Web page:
WhatsApp fingerprint authentication update could stop police accessing messages 

WhatsApp is developing a new security update that will mean users will have to authenticate their identity through their fingerprint to open the app.

The popular messaging platform, owned by Facebook, has started working on a fingerprint locking mechanism for Android phones. 

The app has already been criticised for its unbreakable end-to-end encryption system, meaning only people in conversations can see their contents.  

The latest update will make it harder for police, intelligence and other law enforcement agencies to read messages sent by criminals and terrorists.

Spotted by WABetaInfo, a website that tracks WhatsApp’s developments, the update is still in the ‘alpha stage of development’ – the first of two testing phases – but will be rolled out in future versions.

The security system blocks governments and law enforcement from intercepting messages from people who might be using the platform for illegal activities.  

WABetaInfo indicates that v2.19.3 for Android will have the new authentication feature.

It will let users open the app using their fingerprint upon loading WhatsApp, but it will not protect individual conversations.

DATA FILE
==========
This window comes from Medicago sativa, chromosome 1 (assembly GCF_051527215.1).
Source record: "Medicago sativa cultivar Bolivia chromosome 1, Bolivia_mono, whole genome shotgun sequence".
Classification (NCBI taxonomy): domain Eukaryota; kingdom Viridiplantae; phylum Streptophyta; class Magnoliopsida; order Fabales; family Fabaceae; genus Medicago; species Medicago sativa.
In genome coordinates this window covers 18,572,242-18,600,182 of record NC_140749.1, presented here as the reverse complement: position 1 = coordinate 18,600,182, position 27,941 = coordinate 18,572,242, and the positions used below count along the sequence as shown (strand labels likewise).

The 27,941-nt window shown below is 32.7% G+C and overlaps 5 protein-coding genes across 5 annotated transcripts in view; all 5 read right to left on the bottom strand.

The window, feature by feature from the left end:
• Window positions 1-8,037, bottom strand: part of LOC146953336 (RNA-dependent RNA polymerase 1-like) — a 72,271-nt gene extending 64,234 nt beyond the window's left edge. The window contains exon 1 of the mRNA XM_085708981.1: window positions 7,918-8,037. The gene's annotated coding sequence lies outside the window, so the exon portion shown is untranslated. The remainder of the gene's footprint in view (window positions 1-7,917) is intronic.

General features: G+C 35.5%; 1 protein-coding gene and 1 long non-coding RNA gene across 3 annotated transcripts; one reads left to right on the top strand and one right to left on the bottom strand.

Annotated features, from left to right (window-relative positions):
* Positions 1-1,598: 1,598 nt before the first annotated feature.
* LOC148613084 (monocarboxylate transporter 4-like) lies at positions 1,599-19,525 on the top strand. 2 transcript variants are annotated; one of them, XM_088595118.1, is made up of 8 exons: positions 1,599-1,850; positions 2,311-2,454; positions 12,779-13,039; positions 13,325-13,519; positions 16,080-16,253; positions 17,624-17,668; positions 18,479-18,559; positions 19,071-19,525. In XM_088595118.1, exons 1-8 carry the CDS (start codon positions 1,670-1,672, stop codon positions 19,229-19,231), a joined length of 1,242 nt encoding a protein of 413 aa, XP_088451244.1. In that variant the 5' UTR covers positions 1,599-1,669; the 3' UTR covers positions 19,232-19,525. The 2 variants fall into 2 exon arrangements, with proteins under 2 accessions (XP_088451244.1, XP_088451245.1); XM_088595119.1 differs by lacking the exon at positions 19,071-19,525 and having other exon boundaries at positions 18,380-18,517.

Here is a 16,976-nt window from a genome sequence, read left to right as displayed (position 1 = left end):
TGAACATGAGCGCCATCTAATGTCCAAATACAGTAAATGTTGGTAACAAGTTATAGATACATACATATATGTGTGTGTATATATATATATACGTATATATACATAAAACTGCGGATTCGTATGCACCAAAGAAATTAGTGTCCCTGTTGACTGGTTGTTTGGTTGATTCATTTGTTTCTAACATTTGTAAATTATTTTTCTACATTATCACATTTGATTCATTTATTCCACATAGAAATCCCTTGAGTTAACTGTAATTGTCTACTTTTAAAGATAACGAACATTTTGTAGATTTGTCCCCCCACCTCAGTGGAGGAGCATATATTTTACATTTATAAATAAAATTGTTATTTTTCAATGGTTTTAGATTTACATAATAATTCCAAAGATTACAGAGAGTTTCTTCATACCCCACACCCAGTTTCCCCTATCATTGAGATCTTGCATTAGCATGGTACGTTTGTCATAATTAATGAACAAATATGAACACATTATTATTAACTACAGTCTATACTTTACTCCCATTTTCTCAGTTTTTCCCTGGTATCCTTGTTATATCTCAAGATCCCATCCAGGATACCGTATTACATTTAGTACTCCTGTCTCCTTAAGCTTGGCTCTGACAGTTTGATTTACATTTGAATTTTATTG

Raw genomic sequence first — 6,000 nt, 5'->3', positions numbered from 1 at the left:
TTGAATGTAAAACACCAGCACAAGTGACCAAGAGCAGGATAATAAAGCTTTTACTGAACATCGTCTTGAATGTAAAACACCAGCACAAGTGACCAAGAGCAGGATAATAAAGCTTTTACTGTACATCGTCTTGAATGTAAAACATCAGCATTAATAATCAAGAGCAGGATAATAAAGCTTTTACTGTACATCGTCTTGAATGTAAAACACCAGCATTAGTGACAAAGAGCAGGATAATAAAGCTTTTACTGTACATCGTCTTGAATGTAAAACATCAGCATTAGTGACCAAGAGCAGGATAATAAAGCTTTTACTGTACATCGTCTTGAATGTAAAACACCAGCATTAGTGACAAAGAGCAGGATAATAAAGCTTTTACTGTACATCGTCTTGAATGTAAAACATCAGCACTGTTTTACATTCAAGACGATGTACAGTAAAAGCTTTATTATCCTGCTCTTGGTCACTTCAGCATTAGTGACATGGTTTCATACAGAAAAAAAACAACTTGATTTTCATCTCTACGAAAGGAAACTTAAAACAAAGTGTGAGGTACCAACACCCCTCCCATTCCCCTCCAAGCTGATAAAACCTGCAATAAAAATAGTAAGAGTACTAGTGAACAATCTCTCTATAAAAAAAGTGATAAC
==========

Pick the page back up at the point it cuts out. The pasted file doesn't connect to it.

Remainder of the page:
WABetaInfo said: ‘The app will be completely protected, so the user will need to authenticate his identity in order to open WhatsApp.  

Last July, WhatsApp admitted that its encryption software could be abused by criminals and terrorists.

This followed revelations that security services were powerless to access Westminster attacker Khalid Masood’s messages after his death in 2017. 

The then-Home secretary Amber Rudd vowed to ‘call time’ on internet firms who give terrorists ‘a place to hide’.

‘We need to make sure that organisations like WhatsApp, and there are plenty of others like that, don’t provide a secret place for terrorists to communicate with each other,’ Ms Rudd told BBC’s Andrew Marr shortly after the attack, in which five people were killed. 

The new print authentication could now make it even harder for security services to access encrypted communications from possible criminals. 

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